IMPORTANCE: HIV-associated chronic lung disease (HCLD) in children is associated with small
airways disease, is common despite antiretroviral therapy (ART), and is associated with substantial
morbidity. Azithromycin has antibiotic and immunomodulatory activity and may be effective in
treating HCLD through reducing respiratory tract infections and inflammation.
OBJECTIVE: To determine whether prophylactic azithromycin is effective in preventing worsening
of lung function and in reducing acute respiratory exacerbations (AREs) in children with HCLD
DESIGN, SETTING, AND PARTICIPANTS: This double-blind, placebo-controlled, randomized clinical
trial (BREATHE) was conducted between 2016 and 2019, including 12 months of follow-up, at
outpatient HIV clinics in 2 public sector hospitals in Malawi and Zimbabwe. Participants were
randomized 1:1 to intervention or placebo, and participants and study personnel were blinded to
treatment allocation. Participants included children aged 6 to 19 years with perinatally acquired HIV
and HCLD (defined as forced expiratory volume in 1 second [FEV1
] z score < −1) who were taking ART
for 6 months or longer. Data analysis was performed from September 2019 to April 2020.
INTERVENTION: Once-weekly oral azithromycin with weight-based dosing, for 48 weeks.
MAIN OUTCOMES AND MEASURES: All outcomes were prespecified. The primary outcome was the
mean difference in FEV1 z score using intention-to-treat analysis for participants seen at end line.
Secondary outcomes included AREs, all-cause hospitalizations, mortality, and weight-for-age z score.
RESULTS: A total of 347 individuals (median [interquartile range] age, 15.3 [12.7-17.7] years; 177 boys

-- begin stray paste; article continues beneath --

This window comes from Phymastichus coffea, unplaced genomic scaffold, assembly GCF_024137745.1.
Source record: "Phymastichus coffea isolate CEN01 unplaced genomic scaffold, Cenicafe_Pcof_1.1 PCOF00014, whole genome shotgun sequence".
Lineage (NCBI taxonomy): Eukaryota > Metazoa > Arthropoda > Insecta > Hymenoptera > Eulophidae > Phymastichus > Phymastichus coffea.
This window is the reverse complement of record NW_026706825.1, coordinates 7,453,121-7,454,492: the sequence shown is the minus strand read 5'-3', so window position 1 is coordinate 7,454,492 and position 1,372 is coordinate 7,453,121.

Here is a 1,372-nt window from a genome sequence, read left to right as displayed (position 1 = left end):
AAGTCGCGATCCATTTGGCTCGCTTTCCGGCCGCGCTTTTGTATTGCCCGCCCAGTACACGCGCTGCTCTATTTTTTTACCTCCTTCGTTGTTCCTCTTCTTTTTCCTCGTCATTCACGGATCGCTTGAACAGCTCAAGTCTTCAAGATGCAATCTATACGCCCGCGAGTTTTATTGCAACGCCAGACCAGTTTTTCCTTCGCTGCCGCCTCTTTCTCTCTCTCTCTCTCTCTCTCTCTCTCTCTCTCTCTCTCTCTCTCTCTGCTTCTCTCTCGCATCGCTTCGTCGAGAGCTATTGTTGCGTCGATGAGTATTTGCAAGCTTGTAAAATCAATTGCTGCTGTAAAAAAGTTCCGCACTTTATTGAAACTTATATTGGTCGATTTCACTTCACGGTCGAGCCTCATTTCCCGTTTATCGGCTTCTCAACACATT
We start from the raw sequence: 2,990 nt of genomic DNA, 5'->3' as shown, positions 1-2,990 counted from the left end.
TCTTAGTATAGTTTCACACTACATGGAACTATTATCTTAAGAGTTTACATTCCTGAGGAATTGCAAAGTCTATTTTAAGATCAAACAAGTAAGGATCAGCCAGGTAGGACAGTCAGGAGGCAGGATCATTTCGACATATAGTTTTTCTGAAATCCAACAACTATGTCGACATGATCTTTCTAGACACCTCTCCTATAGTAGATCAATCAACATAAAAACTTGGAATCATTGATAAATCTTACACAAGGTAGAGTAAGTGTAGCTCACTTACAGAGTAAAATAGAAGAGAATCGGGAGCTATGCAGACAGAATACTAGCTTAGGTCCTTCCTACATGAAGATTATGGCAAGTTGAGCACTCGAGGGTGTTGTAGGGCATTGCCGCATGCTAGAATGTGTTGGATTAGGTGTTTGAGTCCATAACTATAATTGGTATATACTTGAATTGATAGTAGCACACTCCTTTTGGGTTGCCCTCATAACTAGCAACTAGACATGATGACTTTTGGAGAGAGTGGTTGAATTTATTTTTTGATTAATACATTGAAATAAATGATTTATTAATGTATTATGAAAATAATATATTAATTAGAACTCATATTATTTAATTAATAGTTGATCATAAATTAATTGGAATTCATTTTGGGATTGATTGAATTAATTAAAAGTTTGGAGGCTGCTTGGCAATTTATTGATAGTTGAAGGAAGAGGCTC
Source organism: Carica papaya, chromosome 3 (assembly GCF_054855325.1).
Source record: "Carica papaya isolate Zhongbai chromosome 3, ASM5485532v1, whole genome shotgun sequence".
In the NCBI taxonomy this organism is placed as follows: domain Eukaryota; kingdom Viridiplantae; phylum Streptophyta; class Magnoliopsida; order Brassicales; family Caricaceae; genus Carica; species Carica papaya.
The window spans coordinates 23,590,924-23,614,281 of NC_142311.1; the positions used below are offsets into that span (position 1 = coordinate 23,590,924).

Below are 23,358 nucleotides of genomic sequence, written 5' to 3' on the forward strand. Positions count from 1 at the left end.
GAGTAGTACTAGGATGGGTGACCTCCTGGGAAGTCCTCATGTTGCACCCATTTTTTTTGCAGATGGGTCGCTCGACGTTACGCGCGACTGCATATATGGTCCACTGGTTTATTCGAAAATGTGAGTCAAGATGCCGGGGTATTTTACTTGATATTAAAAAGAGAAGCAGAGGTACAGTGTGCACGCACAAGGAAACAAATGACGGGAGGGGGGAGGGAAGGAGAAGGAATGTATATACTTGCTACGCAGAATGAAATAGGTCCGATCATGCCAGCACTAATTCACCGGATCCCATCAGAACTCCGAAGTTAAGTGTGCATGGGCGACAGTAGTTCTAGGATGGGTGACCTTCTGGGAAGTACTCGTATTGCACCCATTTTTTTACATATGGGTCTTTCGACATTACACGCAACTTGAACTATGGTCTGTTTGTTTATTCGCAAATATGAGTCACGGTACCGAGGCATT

[51.0%]) were randomized, 174 to the azithromycin group and 173 to the placebo group; 162
participants in the azithromycin group and 146 placebo group participants had a primary outcome
available and were analyzed. The mean difference in FEV1 z score was 0.06 (95% CI, −0.10 to 0.21;
P = .48) higher in the azithromycin group than in the placebo group, a nonsignificant difference. The
rate of AREs was 12.1 events per 100 person-years in the azithromycin group and 24.7 events per 100
person-years in the placebo groups (hazard ratio, 0.50; 95% CI, 0.27 to 0.93; P = .03). The
hospitalization rate was 1.3 events per 100 person-years in the azithromycin group and 7.1 events per
100 person-years in the placebo groups, but the difference was not significant (hazard ratio, 0.24;
95% CI, 0.06 to 1.07; P = .06). Three deaths occurred, all in the placebo group. The mean weightfor-age z score was 0.03 (95% CI, −0.08 to 0.14; P = .56) higher in the azithromycin group than in the
placebo group, although the difference was not significant. There were no drug-related severe
CONCLUSIONS AND RELEVANCE: In this randomized clinical trial specifically addressing childhood
HCLD, once-weekly azithromycin did not improve lung function or growth but was associated with
reduced AREs; the number of hospitalizations was also lower in the azithromycin group but the
difference was not significant. Future research should identify patient groups who would benefit
most from this intervention and optimum treatment length, to maximize benefits while reducing the
risk of antimicrobial resistance.
SUPPLEMENT 1. Trial Protocol
eAppendix. Multiple Imputation Models;
eTable 1. Baseline Characteristics by Arm for Participants Analyzed for the Primary Outcome;
eTable 2. Baseline Characteristics Comparing Participants With and Without Primary Outcome;
eTable 3. Number of Adverse Events;
eTable 4. Intervention Effect (Adjusted Mean Difference) in Post Hoc Subgroup Analysis by Recruitment Date;